Still Too Early to Say Philadelphia Phillies Are Out of Their Slump

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Still Too Early to Say Philadelphia Phillies Are Out of Their Slump

After the Phillies' hitting coach, Milt Thompson, was fired a few days ago, it looked like he was simply the scapegoat. But now that the Phillies are smacking the Rockies around a little bit, including a 10-2 shellacking of Ubaldo Jimenez, it looks like the move might have actually worked.

"It doesn't mean we're all of a sudden going to start hitting," Jimmy Rollins said following Thompson's firing, but that would seem to be the case.

Guys no longer seem to be pressing. They're standing tall at the plate, watching the bad ones go by, and taking what the pitcher is willing to give.

If that means a single base knock, then so be it. However, they're still getting their extra-base knocks and going yard because they're allowing the pitches to come to them rather than chasing them a foot out of the zone in any direction.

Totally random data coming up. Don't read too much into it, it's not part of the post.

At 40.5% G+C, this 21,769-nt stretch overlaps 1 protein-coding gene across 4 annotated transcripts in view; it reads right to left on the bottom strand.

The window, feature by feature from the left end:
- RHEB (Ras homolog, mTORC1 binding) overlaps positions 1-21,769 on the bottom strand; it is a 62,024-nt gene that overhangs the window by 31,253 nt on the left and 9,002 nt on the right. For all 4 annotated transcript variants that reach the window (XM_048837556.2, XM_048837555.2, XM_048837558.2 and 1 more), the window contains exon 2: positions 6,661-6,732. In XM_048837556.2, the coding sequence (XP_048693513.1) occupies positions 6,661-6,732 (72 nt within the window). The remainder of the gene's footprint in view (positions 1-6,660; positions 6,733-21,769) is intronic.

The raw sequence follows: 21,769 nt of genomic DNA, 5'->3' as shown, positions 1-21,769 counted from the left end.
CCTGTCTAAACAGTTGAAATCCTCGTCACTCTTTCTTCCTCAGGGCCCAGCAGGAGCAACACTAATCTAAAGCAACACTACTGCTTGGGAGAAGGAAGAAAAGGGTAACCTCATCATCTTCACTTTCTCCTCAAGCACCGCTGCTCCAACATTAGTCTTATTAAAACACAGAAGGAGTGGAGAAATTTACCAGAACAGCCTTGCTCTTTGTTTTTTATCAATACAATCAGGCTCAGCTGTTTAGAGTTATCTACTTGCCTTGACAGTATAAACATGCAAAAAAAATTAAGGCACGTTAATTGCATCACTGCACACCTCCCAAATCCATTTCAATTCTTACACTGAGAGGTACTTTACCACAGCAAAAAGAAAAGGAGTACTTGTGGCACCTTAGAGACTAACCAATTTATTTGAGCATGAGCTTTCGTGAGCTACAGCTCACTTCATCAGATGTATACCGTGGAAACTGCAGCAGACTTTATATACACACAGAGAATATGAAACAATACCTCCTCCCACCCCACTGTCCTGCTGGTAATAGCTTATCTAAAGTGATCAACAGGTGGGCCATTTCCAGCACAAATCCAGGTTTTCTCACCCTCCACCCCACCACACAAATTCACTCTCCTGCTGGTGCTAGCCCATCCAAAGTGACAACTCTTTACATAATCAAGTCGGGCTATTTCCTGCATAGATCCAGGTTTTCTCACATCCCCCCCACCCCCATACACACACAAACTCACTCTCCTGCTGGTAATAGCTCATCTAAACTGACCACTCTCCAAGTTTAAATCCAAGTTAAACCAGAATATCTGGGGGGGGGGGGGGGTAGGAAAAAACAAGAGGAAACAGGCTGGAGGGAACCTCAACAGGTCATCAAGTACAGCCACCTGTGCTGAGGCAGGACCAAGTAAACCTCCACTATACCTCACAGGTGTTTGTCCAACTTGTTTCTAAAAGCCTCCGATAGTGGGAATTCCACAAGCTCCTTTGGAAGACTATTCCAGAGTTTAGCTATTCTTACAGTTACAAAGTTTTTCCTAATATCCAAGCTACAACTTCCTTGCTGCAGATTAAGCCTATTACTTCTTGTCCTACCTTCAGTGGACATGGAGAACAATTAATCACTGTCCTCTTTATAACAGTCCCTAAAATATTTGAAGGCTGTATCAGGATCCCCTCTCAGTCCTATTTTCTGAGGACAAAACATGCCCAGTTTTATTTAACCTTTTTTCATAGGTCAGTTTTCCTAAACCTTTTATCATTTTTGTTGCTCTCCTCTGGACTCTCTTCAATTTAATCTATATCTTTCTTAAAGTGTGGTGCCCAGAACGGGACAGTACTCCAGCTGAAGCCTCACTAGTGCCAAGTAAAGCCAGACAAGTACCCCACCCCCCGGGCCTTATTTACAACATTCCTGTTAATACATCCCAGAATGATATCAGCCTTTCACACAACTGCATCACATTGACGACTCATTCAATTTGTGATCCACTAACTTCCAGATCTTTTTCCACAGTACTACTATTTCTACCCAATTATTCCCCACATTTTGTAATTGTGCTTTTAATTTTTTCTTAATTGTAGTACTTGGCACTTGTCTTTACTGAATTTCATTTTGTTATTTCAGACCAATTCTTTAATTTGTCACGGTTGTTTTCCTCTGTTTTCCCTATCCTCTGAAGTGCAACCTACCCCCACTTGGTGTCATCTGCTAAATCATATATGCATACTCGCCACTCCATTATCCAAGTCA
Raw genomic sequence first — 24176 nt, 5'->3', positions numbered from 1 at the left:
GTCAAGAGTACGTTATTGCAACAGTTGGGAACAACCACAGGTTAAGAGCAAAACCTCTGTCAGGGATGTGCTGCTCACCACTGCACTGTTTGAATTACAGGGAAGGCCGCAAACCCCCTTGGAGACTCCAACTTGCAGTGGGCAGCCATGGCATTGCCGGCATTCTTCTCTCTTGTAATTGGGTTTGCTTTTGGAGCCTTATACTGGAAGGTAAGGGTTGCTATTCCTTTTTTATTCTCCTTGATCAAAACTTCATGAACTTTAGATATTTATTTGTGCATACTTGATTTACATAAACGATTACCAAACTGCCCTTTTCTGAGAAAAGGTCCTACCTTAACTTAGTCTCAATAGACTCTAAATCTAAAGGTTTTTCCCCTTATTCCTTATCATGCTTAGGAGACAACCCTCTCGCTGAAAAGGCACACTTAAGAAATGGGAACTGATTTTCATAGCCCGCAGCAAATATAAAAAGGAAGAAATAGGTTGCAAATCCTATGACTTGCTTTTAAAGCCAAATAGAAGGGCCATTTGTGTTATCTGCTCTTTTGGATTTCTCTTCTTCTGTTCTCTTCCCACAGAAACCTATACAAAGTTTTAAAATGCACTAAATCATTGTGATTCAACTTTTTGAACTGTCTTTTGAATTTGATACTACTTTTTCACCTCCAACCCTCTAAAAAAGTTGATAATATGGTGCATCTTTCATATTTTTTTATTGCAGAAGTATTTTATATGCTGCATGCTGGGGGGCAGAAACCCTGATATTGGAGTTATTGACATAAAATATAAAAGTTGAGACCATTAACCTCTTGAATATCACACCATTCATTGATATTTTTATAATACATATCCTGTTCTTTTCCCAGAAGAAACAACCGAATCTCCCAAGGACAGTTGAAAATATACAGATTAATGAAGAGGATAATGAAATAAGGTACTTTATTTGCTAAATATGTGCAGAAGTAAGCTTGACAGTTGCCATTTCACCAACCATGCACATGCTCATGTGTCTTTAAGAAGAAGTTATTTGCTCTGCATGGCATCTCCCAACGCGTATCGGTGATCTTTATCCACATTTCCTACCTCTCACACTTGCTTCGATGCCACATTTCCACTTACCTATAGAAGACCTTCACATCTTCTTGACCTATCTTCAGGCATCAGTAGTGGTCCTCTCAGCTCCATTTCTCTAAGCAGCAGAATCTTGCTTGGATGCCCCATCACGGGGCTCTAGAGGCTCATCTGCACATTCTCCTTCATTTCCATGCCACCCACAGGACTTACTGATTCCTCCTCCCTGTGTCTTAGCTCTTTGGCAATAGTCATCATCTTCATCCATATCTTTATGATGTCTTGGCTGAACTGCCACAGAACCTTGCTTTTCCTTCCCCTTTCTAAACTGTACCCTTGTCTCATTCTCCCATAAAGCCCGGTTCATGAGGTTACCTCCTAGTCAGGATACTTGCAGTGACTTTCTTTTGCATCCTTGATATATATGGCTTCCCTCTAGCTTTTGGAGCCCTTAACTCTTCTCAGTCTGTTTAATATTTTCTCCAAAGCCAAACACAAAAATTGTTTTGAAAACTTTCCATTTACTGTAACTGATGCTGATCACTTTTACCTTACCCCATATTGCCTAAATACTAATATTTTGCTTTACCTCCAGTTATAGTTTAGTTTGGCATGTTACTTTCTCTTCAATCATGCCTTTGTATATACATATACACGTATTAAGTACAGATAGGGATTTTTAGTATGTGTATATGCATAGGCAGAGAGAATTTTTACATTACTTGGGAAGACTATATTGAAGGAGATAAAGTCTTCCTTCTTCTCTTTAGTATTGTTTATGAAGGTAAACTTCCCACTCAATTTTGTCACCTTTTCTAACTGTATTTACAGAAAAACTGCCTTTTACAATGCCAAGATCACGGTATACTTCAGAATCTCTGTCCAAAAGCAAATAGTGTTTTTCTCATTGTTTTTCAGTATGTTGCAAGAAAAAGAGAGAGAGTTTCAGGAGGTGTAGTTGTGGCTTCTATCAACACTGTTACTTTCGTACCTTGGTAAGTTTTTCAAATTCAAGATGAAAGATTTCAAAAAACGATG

But if we're going to be pessimistic, they are still five games away from the Braves. The winning is nice for now, but they've still got a long way to go.

The hitting is a step in the right direction, and Kyle Kendrick and J.A. Happ were very good on back-to-back days. I would even go so far as to say Kendrick was spectacular.

Kendrick is certainly an odd player to watch because he could come back and not make it out of the second inning in his next start.

They've just got to keep it up. Really, that's it. They've got to continue coming up with the clutch hit, strikeout, catch, throw, and whatever else. If they keep doing the little things, they can put themselves in a position to catch the Braves.

However, if they fall back into a slump they're going to look up at some point and realize the Braves are too far ahead to be caught anymore. We're nearly into August, and it's time they play with some sense of urgency.

Because if all they're worried about is stringing a few wins together here and there and just trying to maintain, it's going to bite them—hard. Whether or not they want to admit it to themselves, it's crunch time.

Next time they fall into one of their 10 to 15-game slumps, they're not going to have enough time to dig themselves out.

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